One benefit of this big life shift I’m still finding myself digging through; I’ve jumped into the deep end of the new console generation. Aside from the 3DS and a few select releases I could pick up on last gen’s consoles, I’ve been mostly ignoring the immediate past of video games, but I’ve had to adapt to life on the second floor by replacing my old, massive CRT TV with something I could actually lift up the stairs, and now that I had a tv that could accept the signal and enough credit card rewards to get a new console for virtually free, things just lined up. It was like God had decided that he’d been putting me through some rough times, so he’d toss me a PS4 and call it even.
For the first time in a good long while, I’ve actually been looking at the games that’ve been coming out. Playing newly released games. I’m in the now of videogames. Well, at least as far as Fallout 4 reaches. Aside from that, don’t have much of a collection. Anyways, I’m paying attention to new releases for the first time, and I’ve not really been finding what I expected. I’ve been through a few generation handovers in my day. I remember, how the games are, I remember the wonder and adjustment of actually being able to do new things in your games. Sure, every console has made better looking games, and that’s been the big selling point, but visuals only take you so far. Where the new console generations have truly excelled is by offering the power to create new types of games, new gaming experiences.
And they’ve all had games ready within the first couple months to really highlight that. The 32/64 bit era had Mario 64 lead the charge by making the third dimension work, and work fluidly, for the first time in a long while, followed by Final Fantasy 7 demonstrate the cinematic and storytelling potential newly available to the medium. The PlayCubeBox era had a couple of games you could point to for this, but for me, it was Pikmin, which showcased the console’s ability to compute numerous actors in a wide area, keeping the span and amount of moving parts in its RAM going in a way that was not even thought of in the last generation. Last gen brought us both the Wii, with Rayman Raving Rabids and WarioWare: Smooth Moves bringing to light all the potential uses of the Wiimote, and the PS360, where the Xbox’s Dead Rising demonstrated the new generation’s power in being able to process and compute so many independent parts of a game in much the same way Pikmin did a generation ago.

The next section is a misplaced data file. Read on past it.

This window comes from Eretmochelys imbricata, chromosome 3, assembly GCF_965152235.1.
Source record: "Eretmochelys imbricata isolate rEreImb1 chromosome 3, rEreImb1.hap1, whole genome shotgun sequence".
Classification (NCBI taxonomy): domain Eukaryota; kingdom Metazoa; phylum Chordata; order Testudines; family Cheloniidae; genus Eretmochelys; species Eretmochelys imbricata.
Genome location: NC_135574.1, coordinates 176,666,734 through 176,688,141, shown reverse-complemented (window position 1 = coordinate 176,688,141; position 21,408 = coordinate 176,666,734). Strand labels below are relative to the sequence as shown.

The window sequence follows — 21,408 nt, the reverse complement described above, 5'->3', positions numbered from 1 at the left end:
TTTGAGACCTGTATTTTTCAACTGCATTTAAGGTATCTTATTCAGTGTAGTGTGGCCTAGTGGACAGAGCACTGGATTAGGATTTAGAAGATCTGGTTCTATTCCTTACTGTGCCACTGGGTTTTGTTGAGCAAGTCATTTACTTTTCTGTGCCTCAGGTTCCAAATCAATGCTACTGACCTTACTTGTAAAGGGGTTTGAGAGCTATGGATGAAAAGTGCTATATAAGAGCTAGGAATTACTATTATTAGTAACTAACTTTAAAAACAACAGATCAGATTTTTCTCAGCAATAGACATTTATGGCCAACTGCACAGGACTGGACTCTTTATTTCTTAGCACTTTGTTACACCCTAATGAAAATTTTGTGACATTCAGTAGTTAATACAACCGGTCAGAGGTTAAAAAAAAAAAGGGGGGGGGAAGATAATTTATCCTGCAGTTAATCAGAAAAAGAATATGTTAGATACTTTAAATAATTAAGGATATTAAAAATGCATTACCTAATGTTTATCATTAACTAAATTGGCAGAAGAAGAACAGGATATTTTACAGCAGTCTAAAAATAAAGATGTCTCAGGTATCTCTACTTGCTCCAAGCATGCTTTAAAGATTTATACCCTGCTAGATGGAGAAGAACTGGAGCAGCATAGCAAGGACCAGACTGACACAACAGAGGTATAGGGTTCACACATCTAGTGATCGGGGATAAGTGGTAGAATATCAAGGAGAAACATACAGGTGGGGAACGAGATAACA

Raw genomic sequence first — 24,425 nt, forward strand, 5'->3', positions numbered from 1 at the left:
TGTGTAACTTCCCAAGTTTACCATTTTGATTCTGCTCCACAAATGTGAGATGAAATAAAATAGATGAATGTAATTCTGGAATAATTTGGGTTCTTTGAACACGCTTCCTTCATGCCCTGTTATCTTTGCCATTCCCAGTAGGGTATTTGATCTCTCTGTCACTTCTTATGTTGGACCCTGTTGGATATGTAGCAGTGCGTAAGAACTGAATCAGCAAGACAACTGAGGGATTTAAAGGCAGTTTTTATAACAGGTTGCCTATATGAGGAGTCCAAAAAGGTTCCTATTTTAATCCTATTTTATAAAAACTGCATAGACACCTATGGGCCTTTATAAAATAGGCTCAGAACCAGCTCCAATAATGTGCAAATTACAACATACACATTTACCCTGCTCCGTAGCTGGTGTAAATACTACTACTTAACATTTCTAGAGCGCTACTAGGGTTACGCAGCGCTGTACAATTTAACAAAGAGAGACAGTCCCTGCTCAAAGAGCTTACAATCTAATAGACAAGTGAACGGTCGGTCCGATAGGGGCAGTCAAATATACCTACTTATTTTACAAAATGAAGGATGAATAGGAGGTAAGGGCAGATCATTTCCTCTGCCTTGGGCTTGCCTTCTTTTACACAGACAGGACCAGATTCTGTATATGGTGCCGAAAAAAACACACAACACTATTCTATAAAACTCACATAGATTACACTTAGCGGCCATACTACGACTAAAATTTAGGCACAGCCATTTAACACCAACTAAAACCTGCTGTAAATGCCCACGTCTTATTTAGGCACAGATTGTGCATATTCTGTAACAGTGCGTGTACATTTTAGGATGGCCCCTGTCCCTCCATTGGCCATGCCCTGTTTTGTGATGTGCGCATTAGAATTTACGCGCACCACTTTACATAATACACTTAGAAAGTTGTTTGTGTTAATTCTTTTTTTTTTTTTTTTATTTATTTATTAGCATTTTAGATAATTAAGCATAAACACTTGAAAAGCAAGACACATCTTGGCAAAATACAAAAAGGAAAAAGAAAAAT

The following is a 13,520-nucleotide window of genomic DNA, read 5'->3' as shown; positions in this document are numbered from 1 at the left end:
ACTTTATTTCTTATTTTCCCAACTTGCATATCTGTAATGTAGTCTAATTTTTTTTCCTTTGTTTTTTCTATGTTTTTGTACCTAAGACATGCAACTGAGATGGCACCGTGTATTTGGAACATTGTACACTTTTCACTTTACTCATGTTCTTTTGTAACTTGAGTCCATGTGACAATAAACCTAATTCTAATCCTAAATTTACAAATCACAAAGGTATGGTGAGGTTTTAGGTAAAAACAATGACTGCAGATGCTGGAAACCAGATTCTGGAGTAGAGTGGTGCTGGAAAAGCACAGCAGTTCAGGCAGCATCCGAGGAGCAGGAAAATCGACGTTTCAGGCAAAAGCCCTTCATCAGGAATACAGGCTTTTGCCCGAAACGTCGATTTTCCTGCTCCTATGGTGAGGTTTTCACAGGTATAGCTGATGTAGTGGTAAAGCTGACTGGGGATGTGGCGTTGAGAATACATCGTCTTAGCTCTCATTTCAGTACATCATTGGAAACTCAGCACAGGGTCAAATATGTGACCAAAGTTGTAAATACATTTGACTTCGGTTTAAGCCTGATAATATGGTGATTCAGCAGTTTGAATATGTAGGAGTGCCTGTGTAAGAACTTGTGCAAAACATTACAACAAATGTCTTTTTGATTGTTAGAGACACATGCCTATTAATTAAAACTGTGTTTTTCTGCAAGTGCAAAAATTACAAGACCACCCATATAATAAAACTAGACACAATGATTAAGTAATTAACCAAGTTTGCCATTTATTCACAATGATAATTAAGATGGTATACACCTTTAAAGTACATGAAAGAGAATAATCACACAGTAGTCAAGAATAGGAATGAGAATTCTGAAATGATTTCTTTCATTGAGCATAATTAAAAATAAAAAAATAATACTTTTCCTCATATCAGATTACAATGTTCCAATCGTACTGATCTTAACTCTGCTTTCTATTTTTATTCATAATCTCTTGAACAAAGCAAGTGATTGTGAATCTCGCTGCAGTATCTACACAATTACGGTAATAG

For this generation, even after two years, I’m not sure what games we have to lean on, that truly demonstrates the new consoles’ capabilities over the old. WiiU aside. There’s plenty I’ve seen that takes advantage of the WiiU’s capabilities, to the point that I was rather torn as to which console to pick up. There’s a lot of games to show the new levels of detail available with the PS4 and Xbox One, which is nothing short of impressive, but as I said, visuals only go so far in creating an experience. I haven’t seen a lot of the new generation’s games yet, and there’s still plenty for me to consider before making any sort of judgement, but still, I find myself wondering if we truly needed a new console generation. Visuals aside, have the new machines really expanded the tools available for developers, or could these games just as easily have ended up on last gen’s consoles?
For a while, there were demonstrable differences between each generation, but there was bound to be a point where the technology plateaus. As it stands, if we haven’t reached that saturation point, we’re pretty close. It’s because the new leap, while somewhat impressive from a technological standpoint, doesn’t afford new styles of gameplay, or if it does, then those who have the technology have yet to utilize it to its full potential. Compare to say, the leap from 2D to 3D in the mid-nineties, which proved to be one of the most significant revolutions in the medium’s history.